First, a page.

When mobile devices first came on the scene, many companies would provide their employees with these devices in order to facilitate remote work. In 2011, the Pew Research Center conducted a survey of United States adults to gauge smartphone ownership. At that point, about 35 percent had one. Eight relatively short years later, and that number has increased to around 81 percent. With personal smartphones now in the majority of pockets, it’s understandable that most people don’t really relish the thought of carrying around a second one for work purposes.
Another survey came to the conclusion that, while at work, 70 percent of employees keep their phones in sight. So, why do only 59 percent of businesses – not an insignificant number, granted, but still fewer than one would expect – allow the use of personal smartphones for work purposes? There’s tension on both sides in this case: with the employee, who doesn’t want to sacrifice their freedoms with their device, and with the employer, who has their data security to consider.
Differentiating Between Data Types
The Android platform began offering work profiles to devices running Android 7.0 Nougat – something that many businesses and end users alike haven’t realized. These work profiles effectively allow a user to differentiate between work resources and data and their own work resources and data. Users would even have second copies of applications installed, annotated with a special icon. Data is kept separate, period.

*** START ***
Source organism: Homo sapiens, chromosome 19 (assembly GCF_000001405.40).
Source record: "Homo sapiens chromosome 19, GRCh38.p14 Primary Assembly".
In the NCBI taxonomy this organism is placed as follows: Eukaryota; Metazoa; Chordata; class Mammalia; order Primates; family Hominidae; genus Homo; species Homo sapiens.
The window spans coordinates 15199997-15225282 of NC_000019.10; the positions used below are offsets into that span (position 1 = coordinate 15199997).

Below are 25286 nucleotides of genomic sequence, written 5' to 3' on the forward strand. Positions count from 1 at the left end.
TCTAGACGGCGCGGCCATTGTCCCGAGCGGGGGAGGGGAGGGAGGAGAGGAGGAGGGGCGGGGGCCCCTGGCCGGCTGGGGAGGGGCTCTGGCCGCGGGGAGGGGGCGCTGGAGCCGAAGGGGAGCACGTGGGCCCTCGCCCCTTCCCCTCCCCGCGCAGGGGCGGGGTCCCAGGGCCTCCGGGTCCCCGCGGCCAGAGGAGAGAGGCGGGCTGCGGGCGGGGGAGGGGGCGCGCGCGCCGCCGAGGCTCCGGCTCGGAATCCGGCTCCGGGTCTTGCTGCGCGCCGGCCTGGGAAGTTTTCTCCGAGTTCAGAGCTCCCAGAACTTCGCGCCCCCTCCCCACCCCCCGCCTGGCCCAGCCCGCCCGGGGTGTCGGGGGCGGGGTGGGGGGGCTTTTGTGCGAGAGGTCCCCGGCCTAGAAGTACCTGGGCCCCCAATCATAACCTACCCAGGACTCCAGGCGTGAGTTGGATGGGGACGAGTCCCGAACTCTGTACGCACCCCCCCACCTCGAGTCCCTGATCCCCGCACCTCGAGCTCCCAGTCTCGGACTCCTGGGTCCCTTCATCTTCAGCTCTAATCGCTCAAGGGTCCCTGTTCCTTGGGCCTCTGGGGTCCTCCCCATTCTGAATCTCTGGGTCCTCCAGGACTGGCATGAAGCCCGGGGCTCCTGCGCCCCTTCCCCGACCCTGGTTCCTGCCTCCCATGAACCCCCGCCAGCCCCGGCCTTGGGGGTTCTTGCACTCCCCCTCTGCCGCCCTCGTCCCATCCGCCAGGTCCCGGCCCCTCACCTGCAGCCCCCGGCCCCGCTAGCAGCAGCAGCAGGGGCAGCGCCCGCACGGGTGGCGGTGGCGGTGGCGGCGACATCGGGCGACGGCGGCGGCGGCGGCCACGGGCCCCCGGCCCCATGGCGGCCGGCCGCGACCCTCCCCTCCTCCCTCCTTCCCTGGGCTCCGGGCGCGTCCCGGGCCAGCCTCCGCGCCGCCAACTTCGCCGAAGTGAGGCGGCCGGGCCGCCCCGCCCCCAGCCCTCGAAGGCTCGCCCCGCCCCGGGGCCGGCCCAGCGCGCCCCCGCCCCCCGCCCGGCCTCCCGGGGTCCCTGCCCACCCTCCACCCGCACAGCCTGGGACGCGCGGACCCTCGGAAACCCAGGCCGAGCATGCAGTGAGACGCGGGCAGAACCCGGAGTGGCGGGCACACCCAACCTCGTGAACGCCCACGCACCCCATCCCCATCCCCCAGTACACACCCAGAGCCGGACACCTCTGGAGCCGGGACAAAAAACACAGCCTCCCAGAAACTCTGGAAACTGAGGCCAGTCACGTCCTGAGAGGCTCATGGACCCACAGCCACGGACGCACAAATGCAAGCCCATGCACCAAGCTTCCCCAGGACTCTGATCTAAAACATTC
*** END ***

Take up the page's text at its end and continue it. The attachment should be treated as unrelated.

However, while these work profiles are secure, some employees may still be hesitant to utilize them. One of the biggest obstacles to Bring Your Own Device implementations comes from the reluctance many employees have to hand over access to their device. Many employees are uncomfortable with the thought of their boss having the authority to access the contents of their smartphone, yet hand over the same authorizations to applications and the corporations that run them without a second thought.
Despite this skepticism (of which there will almost assuredly be some), there are considerable benefits your business can embrace by establishing work profiles, including boosts to productivity and security.
How to Set Up Android Work Profiles
The majority of work profiles are set up through Google Mobile Management for Android. The setup process also has a few additional requirements – the device in question must be running Android 5.1 or newer, and users must have whitelisted apps in the managed Play Store.
In the Settings app, go to Management > Devices > Search and select devices. From there, open a work profile installation wizard from Managed Google Play. Once you’ve made it that far, select Create managed Google account/work profile. Finally, confirm it by selecting Create.
Need some other tools and handy tricks to help your business succeed? Reach out to us! Give SRS Networks a call at (831) 758-3636.